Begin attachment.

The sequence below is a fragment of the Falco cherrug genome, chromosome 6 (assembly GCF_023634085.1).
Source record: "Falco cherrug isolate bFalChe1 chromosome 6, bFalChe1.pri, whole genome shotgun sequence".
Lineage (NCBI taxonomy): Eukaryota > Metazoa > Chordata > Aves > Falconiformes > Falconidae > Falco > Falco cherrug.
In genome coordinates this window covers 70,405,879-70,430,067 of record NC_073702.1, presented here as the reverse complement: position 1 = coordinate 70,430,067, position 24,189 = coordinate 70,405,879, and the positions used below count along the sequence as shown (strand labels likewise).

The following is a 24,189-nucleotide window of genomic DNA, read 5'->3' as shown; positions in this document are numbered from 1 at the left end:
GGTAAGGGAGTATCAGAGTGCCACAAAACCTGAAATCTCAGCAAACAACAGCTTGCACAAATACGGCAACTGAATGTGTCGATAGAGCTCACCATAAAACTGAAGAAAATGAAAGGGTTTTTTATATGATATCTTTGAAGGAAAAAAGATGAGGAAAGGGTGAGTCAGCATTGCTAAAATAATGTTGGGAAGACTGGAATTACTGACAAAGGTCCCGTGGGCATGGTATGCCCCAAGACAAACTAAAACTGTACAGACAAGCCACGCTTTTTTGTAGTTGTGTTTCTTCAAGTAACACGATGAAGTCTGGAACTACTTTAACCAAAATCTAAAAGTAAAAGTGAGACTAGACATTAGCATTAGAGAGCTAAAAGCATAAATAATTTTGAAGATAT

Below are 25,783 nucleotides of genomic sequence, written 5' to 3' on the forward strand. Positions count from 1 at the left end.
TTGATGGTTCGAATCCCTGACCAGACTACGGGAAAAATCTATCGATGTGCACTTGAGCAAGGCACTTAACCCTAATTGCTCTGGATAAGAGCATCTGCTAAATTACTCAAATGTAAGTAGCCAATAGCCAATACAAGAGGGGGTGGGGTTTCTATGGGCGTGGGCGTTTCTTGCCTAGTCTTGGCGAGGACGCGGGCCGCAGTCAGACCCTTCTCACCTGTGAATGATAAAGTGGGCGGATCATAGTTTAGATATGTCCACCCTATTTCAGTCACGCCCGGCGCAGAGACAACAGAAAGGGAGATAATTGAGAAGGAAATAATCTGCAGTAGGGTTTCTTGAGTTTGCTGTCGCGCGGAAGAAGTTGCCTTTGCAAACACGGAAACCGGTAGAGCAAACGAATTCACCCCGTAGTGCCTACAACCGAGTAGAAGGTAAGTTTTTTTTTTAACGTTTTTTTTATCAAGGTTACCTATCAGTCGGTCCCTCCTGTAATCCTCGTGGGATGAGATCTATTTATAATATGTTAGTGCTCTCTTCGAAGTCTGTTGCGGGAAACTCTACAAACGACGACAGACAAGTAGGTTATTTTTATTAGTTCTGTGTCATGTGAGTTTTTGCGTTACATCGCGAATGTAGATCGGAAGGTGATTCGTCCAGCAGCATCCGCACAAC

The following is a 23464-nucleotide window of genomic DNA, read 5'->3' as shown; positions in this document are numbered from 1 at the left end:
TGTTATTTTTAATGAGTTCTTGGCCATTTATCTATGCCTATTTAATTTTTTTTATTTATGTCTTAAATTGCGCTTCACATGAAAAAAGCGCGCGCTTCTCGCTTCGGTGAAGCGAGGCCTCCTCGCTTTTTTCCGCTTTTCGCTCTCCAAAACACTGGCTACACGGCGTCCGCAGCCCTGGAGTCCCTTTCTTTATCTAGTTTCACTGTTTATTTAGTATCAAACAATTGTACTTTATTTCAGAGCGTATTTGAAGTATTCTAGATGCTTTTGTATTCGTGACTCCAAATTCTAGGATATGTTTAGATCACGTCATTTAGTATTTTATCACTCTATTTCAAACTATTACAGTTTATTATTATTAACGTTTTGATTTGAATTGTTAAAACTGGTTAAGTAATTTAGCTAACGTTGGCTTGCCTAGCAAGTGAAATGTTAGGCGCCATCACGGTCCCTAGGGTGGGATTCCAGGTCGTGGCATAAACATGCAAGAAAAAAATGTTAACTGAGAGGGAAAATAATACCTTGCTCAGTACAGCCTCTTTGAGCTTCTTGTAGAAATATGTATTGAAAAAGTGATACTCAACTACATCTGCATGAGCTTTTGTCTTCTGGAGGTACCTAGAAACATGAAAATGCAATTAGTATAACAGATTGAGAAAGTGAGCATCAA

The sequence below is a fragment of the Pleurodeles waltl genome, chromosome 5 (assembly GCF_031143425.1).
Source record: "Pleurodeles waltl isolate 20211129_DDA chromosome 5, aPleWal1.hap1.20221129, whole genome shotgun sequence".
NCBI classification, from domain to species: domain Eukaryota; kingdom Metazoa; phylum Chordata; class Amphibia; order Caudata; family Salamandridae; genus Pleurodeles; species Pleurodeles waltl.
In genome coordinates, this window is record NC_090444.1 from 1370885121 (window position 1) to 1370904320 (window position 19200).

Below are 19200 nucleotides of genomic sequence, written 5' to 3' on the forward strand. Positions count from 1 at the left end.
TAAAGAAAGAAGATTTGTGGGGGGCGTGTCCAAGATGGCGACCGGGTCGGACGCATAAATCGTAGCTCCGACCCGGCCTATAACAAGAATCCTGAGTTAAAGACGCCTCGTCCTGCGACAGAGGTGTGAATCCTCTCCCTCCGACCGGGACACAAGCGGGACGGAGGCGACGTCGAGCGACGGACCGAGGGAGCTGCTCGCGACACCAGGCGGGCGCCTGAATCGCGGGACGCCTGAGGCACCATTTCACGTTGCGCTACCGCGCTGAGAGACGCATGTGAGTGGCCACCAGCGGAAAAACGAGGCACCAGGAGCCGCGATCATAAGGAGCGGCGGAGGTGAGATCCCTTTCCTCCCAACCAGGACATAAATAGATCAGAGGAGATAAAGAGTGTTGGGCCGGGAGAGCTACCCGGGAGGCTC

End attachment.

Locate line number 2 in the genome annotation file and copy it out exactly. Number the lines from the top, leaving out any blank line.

Source record: "Falco cherrug isolate bFalChe1 chromosome 6, bFalChe1.pri, whole genome shotgun sequence".